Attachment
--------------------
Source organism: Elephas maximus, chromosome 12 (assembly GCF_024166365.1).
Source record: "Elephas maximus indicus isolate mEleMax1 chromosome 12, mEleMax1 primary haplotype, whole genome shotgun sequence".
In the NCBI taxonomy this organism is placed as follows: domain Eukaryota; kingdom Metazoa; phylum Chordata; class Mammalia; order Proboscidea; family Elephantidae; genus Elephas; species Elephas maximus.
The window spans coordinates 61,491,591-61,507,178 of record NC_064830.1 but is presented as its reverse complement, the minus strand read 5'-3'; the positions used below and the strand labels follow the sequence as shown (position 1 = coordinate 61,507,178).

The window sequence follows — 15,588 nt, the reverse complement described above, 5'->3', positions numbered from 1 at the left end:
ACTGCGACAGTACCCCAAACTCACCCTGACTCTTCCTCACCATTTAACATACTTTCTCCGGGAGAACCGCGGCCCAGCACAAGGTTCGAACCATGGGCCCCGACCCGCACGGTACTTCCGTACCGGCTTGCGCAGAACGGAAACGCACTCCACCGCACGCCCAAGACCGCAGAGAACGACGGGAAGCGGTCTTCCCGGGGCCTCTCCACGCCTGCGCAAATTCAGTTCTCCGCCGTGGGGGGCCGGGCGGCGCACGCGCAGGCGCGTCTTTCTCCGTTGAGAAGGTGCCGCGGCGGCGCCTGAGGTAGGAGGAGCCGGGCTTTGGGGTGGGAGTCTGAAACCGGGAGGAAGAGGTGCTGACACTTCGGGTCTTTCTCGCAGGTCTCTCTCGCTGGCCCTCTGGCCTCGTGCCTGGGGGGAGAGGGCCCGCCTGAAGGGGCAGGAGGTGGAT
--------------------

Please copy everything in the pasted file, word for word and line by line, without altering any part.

Source organism: Elephas maximus, chromosome 12 (assembly GCF_024166365.1).
Source record: "Elephas maximus indicus isolate mEleMax1 chromosome 12, mEleMax1 primary haplotype, whole genome shotgun sequence".
In the NCBI taxonomy this organism is placed as follows: domain Eukaryota; kingdom Metazoa; phylum Chordata; class Mammalia; order Proboscidea; family Elephantidae; genus Elephas; species Elephas maximus.
The window spans coordinates 61,491,591-61,507,178 of record NC_064830.1 but is presented as its reverse complement, the minus strand read 5'-3'; the positions used below and the strand labels follow the sequence as shown (position 1 = coordinate 61,507,178).

The window sequence follows — 15,588 nt, the reverse complement described above, 5'->3', positions numbered from 1 at the left end:
ACTGCGACAGTACCCCAAACTCACCCTGACTCTTCCTCACCATTTAACATACTTTCTCCGGGAGAACCGCGGCCCAGCACAAGGTTCGAACCATGGGCCCCGACCCGCACGGTACTTCCGTACCGGCTTGCGCAGAACGGAAACGCACTCCACCGCACGCCCAAGACCGCAGAGAACGACGGGAAGCGGTCTTCCCGGGGCCTCTCCACGCCTGCGCAAATTCAGTTCTCCGCCGTGGGGGGCCGGGCGGCGCACGCGCAGGCGCGTCTTTCTCCGTTGAGAAGGTGCCGCGGCGGCGCCTGAGGTAGGAGGAGCCGGGCTTTGGGGTGGGAGTCTGAAACCGGGAGGAAGAGGTGCTGACACTTCGGGTCTTTCTCGCAGGTCTCTCTCGCTGGCCCTCTGGCCTCGTGCCTGGGGGGAGAGGGCCCGCCTGAAGGGGCAGGAGGTGGAT